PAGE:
Chatfield Reservoir is a flood-control reservoir on the South Platte River owned and operated by the U.S. Army Corps of Engineers. It was built in response to the devastating floods of 1965 that caused millions of dollars of damage in Denver. The reservoir has the ability to store more than 350,000 acre-feet of flood waters from the South Platte River and Plum Creek. The land at Chatfield is leased to the state, which operates Chatfield State Park.
Denver Water can use about 27,100 acre-feet of space in Chatfield, and uses its own water rights to fill and maintain water in the reservoir. Pursuant to an agreement with the state of Colorado, Denver Water manages its water for municipal supply, while also maintaining water levels for recreation.
How does Denver Water use its storage space in the Chatfield Reservoir?
Denver Water uses its space in Chatfield to capture bypass flows it releases from Strontia Springs Reservoir, located a few miles upstream of Chatfield. The bypass flows maintain the trout fishery in Waterton Canyon.
How does Denver Water use its water in the Chatfield Reservoir?
Denver Water uses its water in Chatfield primarily for exchange to Denver's upstream reservoirs. An exchange is a trade of water. Water is released from Chatfield to supply a senior agricultural water right downstream of Chatfield, in exchange for allowing Denver Water to divert a like amount of water at its upstream reservoirs that have junior water rights, such as Cheesman or Eleven Mile. Exchanges of water help fill Denver's upstream reservoirs, from which water can be delivered to Denver Water's treatment plants. Without exchange, Denver Water would miss opportunities to store more water in its upstream reservoirs. Denver Water also has a temporary pump installed in Chatfield that can access the top five feet of the reservoir. This water is pumped to Marston Reservoir.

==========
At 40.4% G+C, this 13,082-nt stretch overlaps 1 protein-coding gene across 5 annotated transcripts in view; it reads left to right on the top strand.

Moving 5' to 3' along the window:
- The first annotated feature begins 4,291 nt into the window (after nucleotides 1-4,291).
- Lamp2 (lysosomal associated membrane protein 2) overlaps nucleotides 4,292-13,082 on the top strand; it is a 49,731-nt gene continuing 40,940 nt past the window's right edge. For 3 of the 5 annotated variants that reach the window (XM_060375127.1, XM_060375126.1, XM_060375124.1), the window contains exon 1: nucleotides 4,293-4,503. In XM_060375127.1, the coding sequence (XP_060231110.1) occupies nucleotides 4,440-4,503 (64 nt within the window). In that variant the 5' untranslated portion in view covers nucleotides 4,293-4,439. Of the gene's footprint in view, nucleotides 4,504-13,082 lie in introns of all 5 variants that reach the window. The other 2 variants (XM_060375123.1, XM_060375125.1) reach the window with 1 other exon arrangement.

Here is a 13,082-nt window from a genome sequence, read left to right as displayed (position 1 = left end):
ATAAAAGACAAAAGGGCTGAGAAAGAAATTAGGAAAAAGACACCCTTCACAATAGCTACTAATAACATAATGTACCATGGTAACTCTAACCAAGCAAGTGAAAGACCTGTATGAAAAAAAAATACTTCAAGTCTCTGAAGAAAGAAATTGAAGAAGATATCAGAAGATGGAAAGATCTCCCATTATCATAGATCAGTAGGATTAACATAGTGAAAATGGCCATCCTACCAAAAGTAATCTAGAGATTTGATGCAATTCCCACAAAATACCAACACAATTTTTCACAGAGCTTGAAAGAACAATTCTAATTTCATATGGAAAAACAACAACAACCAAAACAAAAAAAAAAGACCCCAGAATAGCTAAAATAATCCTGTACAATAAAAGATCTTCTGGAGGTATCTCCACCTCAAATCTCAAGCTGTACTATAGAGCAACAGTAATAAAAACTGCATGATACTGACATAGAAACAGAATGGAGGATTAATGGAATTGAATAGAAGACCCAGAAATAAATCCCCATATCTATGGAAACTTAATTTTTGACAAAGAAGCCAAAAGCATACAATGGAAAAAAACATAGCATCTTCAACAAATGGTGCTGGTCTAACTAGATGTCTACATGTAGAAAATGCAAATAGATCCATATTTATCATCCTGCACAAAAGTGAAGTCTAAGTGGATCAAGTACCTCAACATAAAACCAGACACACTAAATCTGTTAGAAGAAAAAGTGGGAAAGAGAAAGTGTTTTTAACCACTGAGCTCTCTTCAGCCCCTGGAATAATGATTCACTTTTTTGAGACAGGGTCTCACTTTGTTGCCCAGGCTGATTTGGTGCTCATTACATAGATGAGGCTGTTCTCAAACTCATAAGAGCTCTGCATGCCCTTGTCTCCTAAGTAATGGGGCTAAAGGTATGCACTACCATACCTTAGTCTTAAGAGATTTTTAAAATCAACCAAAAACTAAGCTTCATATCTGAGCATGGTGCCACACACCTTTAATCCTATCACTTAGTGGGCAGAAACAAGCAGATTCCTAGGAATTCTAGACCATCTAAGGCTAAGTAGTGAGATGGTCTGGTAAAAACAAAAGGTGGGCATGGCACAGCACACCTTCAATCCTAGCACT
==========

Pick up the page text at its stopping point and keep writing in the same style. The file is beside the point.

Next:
How low can the Chatfield Reservoir get?
Denver's use of its water in Chatfield is governed by an agreement between Denver Water and the State of Colorado. In most years, the reservoir stays above elevation 5,426 feet until around Labor Day to maximize recreation. However, in a drought, Denver can lower the reservoir level to an elevation of 5,423 feet. During severe drought conditions, Denver may lower the reservoir below 5,423 feet. Recreation at Chatfield is impacted at elevations below 5,423 feet.
What is the Chatfield Reservoir Reallocation Project?
The Army Corps of Engineers has determined that a 20,600 acre-foot portion of Chatfield's storage space currently reserved for flood control can be used (reallocated) for municipal and agricultural water supply. If the reallocation receives final approval, the total amount of storage for uses other than flood control will be about 48,000 acre-feet, including Denver Water's current space. A group of 15 water suppliers has agreed to divide amongst themselves the new storage space that would be made available if the Army Corps of Engineers decides the project is feasible and the environmental and recreational impacts can be mitigated. The Corps is now conducting a study of the impacts of storing additional water in the reservoir. The Draft FR/EIS is anticipated to be released in 2011.
What is Denver Water's role in the Chatfield Reservoir Reallocation Project?
In the mid-1990s Denver Water began seeking solutions to help enhance stream flow in the South Platte River through Denver. Denver Water supports this project because the additional water stored in the reservoir for the users downstream of the metro area could be released from the reservoir in ways to benefit the stream flows and fisheries in the South Platte River through Denver.
Will Denver Water get any of the water from the Chatfield Reservoir Reallocation Project?
Denver Water will not receive water from the reallocated storage space in Chatfield. Denver Water is working to use its existing storage space in Chatfield and is pursuing other options for increasing water supplies for the future. Denver Water recognizes the need for new water supplies for the 15 suppliers, many of whom now rely on non-renewable groundwater, and is interested in these suppliers' success in developing renewable water. Denver Water will still maintain its original storage pool of 27,400 acre-feet and will remain involved in the overall operation of Chatfield after the reallocation is completed.